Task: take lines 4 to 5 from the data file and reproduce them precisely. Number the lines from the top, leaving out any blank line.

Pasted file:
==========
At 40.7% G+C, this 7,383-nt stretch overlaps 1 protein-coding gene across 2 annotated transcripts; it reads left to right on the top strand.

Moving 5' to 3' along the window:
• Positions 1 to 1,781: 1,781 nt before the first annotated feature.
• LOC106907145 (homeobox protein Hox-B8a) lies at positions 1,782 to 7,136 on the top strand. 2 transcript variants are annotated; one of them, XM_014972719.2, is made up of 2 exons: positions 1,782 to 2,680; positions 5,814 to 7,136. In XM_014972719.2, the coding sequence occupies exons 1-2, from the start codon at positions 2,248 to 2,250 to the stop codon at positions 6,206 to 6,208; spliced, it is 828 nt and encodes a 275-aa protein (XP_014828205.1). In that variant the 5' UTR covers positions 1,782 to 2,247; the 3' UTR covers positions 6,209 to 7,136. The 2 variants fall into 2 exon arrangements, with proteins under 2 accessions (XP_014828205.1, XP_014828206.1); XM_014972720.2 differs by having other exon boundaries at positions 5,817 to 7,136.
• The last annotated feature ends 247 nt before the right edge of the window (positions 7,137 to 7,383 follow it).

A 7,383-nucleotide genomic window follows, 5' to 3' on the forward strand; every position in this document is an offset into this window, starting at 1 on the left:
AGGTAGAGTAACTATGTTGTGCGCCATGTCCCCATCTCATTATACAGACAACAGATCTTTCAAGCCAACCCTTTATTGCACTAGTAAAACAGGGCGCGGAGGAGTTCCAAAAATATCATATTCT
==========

• LOC106907145 (homeobox protein Hox-B8a) lies at positions 1,782 to 7,136 on the top strand. 2 transcript variants are annotated; one of them, XM_014972719.2, is made up of 2 exons: positions 1,782 to 2,680; positions 5,814 to 7,136. In XM_014972719.2, the coding sequence occupies exons 1-2, from the start codon at positions 2,248 to 2,250 to the stop codon at positions 6,206 to 6,208; spliced, it is 828 nt and encodes a 275-aa protein (XP_014828205.1). In that variant the 5' UTR covers positions 1,782 to 2,247; the 3' UTR covers positions 6,209 to 7,136. The 2 variants fall into 2 exon arrangements, with proteins under 2 accessions (XP_014828205.1, XP_014828206.1); XM_014972720.2 differs by having other exon boundaries at positions 5,817 to 7,136.
• The last annotated feature ends 247 nt before the right edge of the window (positions 7,137 to 7,383 follow it).